Shultz was pivotal in shaping foreign policy during the Cold War
George Shultz, who served in cabinet positions under two Republican presidents in the 1970s and ’80s, died in his Stanford, California, home Saturday. He was 100.
The news of his passing came from the Hoover Institution at Stanford University, but a cause of death was not given.
“Remembered as one of the most influential secretaries of state in our history, Shultz was a key player, alongside President Ronald Reagan, in changing the direction of history by using the tools of diplomacy to bring the Cold War to an end. He knew the value of one’s word, that ‘trust was the coin of the realm, and stuck unwaveringly to a set of principles,” it said in a press release.
“This, combined with a keen intelligence, enabled him to not only imagine things thought impossible but also to bring them to fruition and forever change the course of human events.”
Shultz is one of only two people to have served in four Cabinet-level positions in the White House — Secretary of Labor, then Director of the Office of Management and Budget followed by Secretary of the Treasury for Richard Nixon, and later as Ronald Reagan’s Secretary of State.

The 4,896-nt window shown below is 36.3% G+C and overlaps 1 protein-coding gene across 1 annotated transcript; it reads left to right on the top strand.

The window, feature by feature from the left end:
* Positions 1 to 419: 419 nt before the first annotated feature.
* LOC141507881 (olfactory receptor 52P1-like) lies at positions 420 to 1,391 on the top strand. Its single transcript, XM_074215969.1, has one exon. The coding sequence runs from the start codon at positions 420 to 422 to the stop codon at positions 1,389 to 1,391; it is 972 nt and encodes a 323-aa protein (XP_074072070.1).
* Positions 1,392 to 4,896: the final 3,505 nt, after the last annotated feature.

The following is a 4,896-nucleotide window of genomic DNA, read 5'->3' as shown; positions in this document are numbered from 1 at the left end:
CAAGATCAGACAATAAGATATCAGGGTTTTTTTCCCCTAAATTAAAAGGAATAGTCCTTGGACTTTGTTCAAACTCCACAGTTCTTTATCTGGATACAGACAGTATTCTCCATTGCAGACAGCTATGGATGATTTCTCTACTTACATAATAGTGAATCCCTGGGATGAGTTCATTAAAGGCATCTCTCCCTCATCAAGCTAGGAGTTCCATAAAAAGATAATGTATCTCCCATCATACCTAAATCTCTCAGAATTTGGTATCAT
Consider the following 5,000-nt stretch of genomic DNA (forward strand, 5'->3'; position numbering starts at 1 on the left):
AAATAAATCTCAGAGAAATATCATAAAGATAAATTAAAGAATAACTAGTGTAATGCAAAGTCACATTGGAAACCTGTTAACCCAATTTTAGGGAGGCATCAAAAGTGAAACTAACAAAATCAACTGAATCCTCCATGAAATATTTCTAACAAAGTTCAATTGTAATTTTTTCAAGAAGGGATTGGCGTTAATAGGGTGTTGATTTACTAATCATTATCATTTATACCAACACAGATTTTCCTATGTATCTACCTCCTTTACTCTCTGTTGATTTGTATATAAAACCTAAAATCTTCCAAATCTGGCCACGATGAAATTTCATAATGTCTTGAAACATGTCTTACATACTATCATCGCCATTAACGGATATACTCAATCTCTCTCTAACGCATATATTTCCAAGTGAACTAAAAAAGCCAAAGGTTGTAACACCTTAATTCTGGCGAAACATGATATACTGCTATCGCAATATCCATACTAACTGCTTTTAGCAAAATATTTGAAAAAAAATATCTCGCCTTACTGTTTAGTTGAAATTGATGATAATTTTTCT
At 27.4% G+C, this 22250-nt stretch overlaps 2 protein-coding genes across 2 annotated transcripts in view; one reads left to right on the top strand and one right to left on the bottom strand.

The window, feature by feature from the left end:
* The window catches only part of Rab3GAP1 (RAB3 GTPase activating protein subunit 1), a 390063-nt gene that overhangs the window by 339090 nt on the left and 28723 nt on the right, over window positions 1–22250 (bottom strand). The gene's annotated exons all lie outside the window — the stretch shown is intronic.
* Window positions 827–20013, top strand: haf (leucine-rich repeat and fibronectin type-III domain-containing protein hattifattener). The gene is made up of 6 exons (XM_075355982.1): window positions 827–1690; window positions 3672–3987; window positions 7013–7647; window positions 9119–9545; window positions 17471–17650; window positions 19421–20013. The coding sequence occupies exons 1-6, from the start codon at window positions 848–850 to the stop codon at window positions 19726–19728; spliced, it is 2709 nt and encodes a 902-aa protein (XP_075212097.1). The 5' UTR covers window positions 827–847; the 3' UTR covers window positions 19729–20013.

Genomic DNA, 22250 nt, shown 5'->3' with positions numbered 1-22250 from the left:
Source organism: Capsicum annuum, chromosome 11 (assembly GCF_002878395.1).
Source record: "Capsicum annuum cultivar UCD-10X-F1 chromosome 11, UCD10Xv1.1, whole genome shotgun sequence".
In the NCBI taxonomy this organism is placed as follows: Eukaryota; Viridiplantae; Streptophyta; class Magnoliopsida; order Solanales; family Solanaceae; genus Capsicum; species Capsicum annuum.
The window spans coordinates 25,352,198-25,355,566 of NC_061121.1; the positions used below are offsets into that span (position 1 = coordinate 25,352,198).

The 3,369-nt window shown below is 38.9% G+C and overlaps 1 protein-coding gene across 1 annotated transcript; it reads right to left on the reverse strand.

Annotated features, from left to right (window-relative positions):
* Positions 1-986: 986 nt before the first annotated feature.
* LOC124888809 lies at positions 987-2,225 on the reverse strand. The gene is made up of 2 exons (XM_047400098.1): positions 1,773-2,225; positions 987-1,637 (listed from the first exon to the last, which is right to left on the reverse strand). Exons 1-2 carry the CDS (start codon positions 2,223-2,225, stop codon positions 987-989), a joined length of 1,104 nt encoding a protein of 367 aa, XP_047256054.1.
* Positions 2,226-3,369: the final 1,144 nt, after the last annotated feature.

The World War II Marine Corp veteran earned a Ph.D. in industrial economics from MIT, where he went on to teach before taking a position as council of economic advisers to President Dwight D. Eisenhower in 1955. Shortly thereafter, he was appointed U.S. Secretary of Labor by President Richard Nixon, at which time he imposed the Philadelphia Plan, which required government contractors to hire minority workers. He later went on to he became the first director of the Office of Management and Budget and, two years later, the Secretary of Treasury.
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